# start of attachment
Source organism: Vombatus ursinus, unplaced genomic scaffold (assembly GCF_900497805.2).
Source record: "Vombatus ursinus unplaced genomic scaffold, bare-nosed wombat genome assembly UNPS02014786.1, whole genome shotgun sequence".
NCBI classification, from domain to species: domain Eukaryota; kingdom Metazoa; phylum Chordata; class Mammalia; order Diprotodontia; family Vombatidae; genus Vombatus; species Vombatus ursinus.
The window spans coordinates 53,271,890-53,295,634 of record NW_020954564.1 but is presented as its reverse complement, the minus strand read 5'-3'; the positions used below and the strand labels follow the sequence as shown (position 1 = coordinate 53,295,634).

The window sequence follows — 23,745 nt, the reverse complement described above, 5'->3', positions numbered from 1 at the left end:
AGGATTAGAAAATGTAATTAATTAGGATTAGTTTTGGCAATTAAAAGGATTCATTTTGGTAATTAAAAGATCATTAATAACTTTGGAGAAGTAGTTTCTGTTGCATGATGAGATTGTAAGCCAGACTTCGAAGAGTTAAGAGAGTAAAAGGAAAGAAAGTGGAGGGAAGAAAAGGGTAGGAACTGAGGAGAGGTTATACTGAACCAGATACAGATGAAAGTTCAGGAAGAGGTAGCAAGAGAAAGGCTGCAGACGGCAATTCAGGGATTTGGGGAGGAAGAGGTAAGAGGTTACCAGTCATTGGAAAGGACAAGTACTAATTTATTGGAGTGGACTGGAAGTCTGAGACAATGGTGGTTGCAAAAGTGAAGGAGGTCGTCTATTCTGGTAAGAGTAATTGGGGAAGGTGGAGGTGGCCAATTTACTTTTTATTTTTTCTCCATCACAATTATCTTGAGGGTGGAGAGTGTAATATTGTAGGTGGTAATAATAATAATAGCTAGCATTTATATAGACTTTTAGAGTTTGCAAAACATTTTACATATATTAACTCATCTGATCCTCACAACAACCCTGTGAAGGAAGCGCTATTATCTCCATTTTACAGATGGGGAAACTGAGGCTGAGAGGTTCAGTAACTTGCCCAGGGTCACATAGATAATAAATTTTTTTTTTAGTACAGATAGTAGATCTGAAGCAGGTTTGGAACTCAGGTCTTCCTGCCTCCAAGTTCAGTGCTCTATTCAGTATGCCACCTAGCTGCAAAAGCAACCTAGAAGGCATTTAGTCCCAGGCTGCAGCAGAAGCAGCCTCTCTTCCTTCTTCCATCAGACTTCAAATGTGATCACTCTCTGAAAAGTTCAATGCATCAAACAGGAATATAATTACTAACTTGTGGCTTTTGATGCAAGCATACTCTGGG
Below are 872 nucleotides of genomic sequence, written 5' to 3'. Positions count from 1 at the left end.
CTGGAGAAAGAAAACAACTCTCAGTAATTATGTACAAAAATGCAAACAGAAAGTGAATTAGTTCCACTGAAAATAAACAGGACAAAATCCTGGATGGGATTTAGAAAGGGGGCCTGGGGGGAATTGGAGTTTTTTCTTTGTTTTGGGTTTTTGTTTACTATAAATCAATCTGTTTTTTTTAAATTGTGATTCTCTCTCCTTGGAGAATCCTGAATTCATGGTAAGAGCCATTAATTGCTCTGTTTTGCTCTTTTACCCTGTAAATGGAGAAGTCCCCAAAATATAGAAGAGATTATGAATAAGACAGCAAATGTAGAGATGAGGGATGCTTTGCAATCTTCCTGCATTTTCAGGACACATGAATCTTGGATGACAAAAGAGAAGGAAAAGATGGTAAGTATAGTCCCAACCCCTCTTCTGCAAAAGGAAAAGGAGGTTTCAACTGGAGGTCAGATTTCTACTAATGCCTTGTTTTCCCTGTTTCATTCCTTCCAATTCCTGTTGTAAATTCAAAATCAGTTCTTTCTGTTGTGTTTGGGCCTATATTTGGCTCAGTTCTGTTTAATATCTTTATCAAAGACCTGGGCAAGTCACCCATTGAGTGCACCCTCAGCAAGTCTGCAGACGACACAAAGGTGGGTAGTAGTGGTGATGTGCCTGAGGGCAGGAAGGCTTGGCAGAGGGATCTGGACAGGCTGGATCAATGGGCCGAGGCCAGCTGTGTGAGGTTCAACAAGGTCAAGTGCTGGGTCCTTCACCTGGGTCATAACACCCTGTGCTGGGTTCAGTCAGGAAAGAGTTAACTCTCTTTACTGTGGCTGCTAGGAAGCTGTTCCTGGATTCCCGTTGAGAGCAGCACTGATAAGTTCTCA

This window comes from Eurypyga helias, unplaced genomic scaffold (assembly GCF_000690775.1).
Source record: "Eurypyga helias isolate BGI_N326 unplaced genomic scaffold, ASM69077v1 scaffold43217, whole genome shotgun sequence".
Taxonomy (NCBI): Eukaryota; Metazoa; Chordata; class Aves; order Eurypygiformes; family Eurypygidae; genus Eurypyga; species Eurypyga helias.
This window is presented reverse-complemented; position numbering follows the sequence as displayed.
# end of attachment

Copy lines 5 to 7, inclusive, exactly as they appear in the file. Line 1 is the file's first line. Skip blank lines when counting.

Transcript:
The window sequence follows — 23,745 nt, the reverse complement described above, 5'->3', positions numbered from 1 at the left end:
AGGATTAGAAAATGTAATTAATTAGGATTAGTTTTGGCAATTAAAAGGATTCATTTTGGTAATTAAAAGATCATTAATAACTTTGGAGAAGTAGTTTCTGTTGCATGATGAGATTGTAAGCCAGACTTCGAAGAGTTAAGAGAGTAAAAGGAAAGAAAGTGGAGGGAAGAAAAGGGTAGGAACTGAGGAGAGGTTATACTGAACCAGATACAGATGAAAGTTCAGGAAGAGGTAGCAAGAGAAAGGCTGCAGACGGCAATTCAGGGATTTGGGGAGGAAGAGGTAAGAGGTTACCAGTCATTGGAAAGGACAAGTACTAATTTATTGGAGTGGACTGGAAGTCTGAGACAATGGTGGTTGCAAAAGTGAAGGAGGTCGTCTATTCTGGTAAGAGTAATTGGGGAAGGTGGAGGTGGCCAATTTACTTTTTATTTTTTCTCCATCACAATTATCTTGAGGGTGGAGAGTGTAATATTGTAGGTGGTAATAATAATAATAGCTAGCATTTATATAGACTTTTAGAGTTTGCAAAACATTTTACATATATTAACTCATCTGATCCTCACAACAACCCTGTGAAGGAAGCGCTATTATCTCCATTTTACAGATGGGGAAACTGAGGCTGAGAGGTTCAGTAACTTGCCCAGGGTCACATAGATAATAAATTTTTTTTTTAGTACAGATAGTAGATCTGAAGCAGGTTTGGAACTCAGGTCTTCCTGCCTCCAAGTTCAGTGCTCTATTCAGTATGCCACCTAGCTGCAAAAGCAACCTAGAAGGCATTTAGTCCCAGGCTGCAGCAGAAGCAGCCTCTCTTCCTTCTTCCATCAGACTTCAAATGTGATCACTCTCTGAAAAGTTCAATGCATCAAACAGGAATATAATTACTAACTTGTGGCTTTTGATGCAAGCATACTCTGGG
Below are 872 nucleotides of genomic sequence, written 5' to 3'. Positions count from 1 at the left end.